Making good mates is important, but sometimes trying to fit in with a group can turn sour. Giving in to pressure from your friends to do something you normally wouldn't do can leave you feeling guilty, regretful, ashamed, embarrassed or even frightened. Find out what peer pressure is and how to handle it, including what to do if things get serious.
Wanting to feel part of something can put pressure on you to act in certain ways. If you’re doing something you wouldn’t normally do, or are not doing something you’d like to do, simply so that you’ll be accepted by the people you hang out with, you’re suffering from peer pressure.
Peer pressure can influence:
The pressure to act in a certain way can be:
Peer pressure isn’t always a bad thing; sometimes it can be good, such as when your friends stop you from doing something dumb that you’ll later regret. But often peer pressure can be linked to negative stuff. Check out the following examples of peer pressure and consider some tips for dealing with them.
Pressure to bully
Seeing friends bullying others in person or online (cyberbullying) can make you feel pressured to get involved. It might seem okay at the time, but later you feel embarrassed, guilty or ashamed.
Pressure to diet or body-build
If your friends have strict diet or workout regimens, you might feel like you also need to achieve the ‘perfect’ body. But worrying about your body image can leave you feeling burned out and stressed about how you look. Are you bored with calculating the nutritional value of everything you eat? Are your workouts feeling lacklustre, because you’d rather be doing something else? If you recognise yourself in these scenarios, maybe you’re dieting or working out just to fit in with your mates.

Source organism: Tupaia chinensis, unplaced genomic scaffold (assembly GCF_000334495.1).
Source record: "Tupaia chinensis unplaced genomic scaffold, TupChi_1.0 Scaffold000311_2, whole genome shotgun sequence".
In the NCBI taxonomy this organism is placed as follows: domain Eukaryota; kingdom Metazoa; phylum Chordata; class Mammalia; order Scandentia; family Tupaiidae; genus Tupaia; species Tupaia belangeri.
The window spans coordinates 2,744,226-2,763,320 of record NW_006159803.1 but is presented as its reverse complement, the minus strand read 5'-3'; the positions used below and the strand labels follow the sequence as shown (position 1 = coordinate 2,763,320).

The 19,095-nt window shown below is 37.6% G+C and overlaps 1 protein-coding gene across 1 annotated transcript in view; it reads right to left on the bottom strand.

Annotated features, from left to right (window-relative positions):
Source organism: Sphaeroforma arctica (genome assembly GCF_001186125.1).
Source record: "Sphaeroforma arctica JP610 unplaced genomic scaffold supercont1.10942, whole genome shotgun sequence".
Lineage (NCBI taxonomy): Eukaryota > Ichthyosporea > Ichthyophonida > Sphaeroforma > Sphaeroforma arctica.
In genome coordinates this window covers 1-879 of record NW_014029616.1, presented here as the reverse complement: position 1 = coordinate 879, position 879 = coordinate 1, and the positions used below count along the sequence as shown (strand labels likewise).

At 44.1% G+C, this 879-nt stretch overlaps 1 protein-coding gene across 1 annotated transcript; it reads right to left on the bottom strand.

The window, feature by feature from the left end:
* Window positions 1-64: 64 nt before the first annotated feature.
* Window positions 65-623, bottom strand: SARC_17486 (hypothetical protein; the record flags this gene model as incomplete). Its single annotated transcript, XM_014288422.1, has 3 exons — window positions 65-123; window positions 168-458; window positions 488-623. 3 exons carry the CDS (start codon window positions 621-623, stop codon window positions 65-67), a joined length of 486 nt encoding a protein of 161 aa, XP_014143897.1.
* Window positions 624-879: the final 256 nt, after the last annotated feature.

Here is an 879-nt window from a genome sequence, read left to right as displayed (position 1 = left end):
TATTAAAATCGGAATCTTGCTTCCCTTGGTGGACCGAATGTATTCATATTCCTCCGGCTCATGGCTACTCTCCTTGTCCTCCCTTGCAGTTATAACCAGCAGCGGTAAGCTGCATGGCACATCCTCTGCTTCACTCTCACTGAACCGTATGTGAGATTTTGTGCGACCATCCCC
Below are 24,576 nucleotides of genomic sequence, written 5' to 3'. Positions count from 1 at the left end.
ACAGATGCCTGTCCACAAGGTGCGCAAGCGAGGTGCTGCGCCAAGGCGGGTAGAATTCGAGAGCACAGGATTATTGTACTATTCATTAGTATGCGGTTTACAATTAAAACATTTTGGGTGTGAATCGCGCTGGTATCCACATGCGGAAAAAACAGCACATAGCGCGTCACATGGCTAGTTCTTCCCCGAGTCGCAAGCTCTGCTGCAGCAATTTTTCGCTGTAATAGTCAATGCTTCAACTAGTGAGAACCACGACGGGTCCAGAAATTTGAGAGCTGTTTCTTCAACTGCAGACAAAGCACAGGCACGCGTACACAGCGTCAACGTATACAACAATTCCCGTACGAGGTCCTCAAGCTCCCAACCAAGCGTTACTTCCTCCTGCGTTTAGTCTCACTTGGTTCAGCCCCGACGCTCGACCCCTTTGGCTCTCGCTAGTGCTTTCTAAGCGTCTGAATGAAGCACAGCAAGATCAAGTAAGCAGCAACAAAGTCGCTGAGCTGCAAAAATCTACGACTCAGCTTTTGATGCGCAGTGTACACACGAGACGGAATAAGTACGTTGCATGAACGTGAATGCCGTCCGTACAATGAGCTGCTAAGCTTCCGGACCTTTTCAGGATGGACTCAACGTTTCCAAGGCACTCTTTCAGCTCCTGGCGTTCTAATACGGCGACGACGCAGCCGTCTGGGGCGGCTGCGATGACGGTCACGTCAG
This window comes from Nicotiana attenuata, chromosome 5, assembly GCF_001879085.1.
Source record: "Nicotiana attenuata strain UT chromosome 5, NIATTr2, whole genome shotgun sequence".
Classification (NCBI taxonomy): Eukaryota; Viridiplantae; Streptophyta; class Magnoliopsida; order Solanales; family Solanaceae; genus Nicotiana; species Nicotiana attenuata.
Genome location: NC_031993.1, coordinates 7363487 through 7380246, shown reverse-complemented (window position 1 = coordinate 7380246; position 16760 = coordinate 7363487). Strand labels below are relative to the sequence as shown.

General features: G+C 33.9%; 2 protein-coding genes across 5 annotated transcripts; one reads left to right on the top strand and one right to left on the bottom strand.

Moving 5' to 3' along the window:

Pressure to take drugs/alcohol
If you've felt pressured into drinking or taking drugs, you might feel guilt and regret afterwards for ‘giving in’.
Pressure to have sex
You might feel pressured to have sex if you’re afraid of what your partner or friends will think if you don’t and if you want to fit in. But sex is intimate and very personal, and you may feel vulnerable afterwards.
Pursue your own interests
Hang out with people who like doing the same stuff you do.
If you can calmly explain why something‘s not for you, you’ll gain respect.
Respecting someone else’s choice may help them respect yours.
Friends don’t have to agree on everything
Understanding that everyone has their own opinion means you can chill out and feel less defensive.
If you’re in a situation where you feel threatened, are being hurt, or feel pressured into doing something that you’re really uncomfortable with, you need to get help. Tell a family member, a friend from outside the situation, a teacher or a counsellor.